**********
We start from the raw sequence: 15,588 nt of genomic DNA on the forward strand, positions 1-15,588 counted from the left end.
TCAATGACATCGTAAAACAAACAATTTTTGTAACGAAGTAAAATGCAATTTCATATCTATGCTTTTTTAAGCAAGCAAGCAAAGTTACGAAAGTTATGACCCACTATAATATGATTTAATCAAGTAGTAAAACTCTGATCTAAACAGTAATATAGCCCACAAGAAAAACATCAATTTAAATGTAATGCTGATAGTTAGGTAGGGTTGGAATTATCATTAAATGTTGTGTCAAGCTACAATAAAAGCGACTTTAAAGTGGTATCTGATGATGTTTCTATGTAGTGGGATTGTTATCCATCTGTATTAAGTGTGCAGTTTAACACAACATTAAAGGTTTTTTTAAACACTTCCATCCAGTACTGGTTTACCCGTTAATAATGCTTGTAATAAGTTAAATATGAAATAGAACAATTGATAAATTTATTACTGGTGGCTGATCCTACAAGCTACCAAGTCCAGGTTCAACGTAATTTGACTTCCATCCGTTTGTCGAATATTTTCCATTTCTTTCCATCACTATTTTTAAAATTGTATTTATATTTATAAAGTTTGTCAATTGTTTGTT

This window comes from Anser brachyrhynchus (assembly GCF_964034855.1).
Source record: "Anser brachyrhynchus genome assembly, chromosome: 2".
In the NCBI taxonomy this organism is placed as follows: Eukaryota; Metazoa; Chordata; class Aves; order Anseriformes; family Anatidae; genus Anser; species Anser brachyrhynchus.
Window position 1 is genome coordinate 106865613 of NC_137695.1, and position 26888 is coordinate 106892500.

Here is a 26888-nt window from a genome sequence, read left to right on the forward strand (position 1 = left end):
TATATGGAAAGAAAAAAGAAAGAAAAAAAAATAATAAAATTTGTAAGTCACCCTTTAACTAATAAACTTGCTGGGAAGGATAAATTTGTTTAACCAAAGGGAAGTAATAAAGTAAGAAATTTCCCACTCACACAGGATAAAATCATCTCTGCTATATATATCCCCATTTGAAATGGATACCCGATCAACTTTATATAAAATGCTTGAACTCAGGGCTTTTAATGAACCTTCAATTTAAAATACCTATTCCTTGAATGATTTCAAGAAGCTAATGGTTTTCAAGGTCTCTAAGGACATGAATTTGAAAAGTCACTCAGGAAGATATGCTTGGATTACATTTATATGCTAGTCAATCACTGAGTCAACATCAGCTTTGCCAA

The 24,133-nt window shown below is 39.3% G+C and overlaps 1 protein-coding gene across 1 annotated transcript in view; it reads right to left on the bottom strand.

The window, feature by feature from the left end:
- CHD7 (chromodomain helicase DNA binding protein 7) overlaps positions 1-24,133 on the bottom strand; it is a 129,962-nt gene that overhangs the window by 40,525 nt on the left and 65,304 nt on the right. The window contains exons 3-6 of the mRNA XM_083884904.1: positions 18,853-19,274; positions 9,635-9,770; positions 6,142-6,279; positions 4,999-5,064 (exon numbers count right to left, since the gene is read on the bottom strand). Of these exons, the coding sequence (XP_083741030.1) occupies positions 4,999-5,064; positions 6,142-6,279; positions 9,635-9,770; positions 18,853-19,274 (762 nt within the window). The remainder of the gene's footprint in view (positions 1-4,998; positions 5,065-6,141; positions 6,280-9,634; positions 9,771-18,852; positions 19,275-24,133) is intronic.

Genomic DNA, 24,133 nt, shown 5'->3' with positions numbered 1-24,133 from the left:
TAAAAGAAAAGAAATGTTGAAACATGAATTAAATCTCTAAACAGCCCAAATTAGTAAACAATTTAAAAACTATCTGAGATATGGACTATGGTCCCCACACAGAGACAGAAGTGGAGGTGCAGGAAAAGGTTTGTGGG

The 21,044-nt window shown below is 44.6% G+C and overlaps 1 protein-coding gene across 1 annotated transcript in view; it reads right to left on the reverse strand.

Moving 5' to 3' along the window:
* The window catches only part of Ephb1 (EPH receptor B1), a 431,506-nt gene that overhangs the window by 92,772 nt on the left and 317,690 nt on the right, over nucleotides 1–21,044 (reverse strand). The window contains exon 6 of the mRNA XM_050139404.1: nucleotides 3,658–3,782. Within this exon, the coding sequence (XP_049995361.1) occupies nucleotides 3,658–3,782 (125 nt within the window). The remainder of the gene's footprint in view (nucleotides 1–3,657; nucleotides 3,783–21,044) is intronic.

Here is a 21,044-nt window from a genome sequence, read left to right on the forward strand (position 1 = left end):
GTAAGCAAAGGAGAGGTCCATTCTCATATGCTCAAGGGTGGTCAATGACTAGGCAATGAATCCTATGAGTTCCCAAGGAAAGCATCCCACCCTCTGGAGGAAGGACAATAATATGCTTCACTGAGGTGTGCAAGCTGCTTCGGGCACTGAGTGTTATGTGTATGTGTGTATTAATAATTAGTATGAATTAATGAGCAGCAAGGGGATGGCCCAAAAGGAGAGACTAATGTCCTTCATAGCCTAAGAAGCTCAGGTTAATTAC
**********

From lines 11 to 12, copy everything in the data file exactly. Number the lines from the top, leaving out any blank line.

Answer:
- CHD7 (chromodomain helicase DNA binding protein 7) overlaps positions 1-24,133 on the bottom strand; it is a 129,962-nt gene that overhangs the window by 40,525 nt on the left and 65,304 nt on the right. The window contains exons 3-6 of the mRNA XM_083884904.1: positions 18,853-19,274; positions 9,635-9,770; positions 6,142-6,279; positions 4,999-5,064 (exon numbers count right to left, since the gene is read on the bottom strand). Of these exons, the coding sequence (XP_083741030.1) occupies positions 4,999-5,064; positions 6,142-6,279; positions 9,635-9,770; positions 18,853-19,274 (762 nt within the window). The remainder of the gene's footprint in view (positions 1-4,998; positions 5,065-6,141; positions 6,280-9,634; positions 9,771-18,852; positions 19,275-24,133) is intronic.

Genomic DNA, 24,133 nt, shown 5'->3' with positions numbered 1-24,133 from the left: